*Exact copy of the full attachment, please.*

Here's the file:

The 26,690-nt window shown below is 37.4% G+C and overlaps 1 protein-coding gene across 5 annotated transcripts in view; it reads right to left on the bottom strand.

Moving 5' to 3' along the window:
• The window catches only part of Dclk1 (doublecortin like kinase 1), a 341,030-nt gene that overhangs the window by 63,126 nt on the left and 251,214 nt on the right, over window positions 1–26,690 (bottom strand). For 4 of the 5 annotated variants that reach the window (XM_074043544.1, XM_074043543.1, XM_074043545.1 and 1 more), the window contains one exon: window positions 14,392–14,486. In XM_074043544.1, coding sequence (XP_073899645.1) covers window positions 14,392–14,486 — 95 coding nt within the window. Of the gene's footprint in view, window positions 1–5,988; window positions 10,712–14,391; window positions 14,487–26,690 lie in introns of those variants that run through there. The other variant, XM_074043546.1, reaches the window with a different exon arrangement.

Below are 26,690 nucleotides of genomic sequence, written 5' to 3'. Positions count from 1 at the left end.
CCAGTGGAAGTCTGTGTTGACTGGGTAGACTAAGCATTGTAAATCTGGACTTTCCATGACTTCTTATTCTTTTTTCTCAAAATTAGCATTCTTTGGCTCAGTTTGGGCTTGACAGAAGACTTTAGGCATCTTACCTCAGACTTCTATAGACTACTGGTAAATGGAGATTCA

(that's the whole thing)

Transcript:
The 26,690-nt window shown below is 37.4% G+C and overlaps 1 protein-coding gene across 5 annotated transcripts in view; it reads right to left on the bottom strand.

Moving 5' to 3' along the window:
• The window catches only part of Dclk1 (doublecortin like kinase 1), a 341,030-nt gene that overhangs the window by 63,126 nt on the left and 251,214 nt on the right, over window positions 1–26,690 (bottom strand). For 4 of the 5 annotated variants that reach the window (XM_074043544.1, XM_074043543.1, XM_074043545.1 and 1 more), the window contains one exon: window positions 14,392–14,486. In XM_074043544.1, coding sequence (XP_073899645.1) covers window positions 14,392–14,486 — 95 coding nt within the window. Of the gene's footprint in view, window positions 1–5,988; window positions 10,712–14,391; window positions 14,487–26,690 lie in introns of those variants that run through there. The other variant, XM_074043546.1, reaches the window with a different exon arrangement.

Below are 26,690 nucleotides of genomic sequence, written 5' to 3'. Positions count from 1 at the left end.
CCAGTGGAAGTCTGTGTTGACTGGGTAGACTAAGCATTGTAAATCTGGACTTTCCATGACTTCTTATTCTTTTTTCTCAAAATTAGCATTCTTTGGCTCAGTTTGGGCTTGACAGAAGACTTTAGGCATCTTACCTCAGACTTCTATAGACTACTGGTAAATGGAGATTCA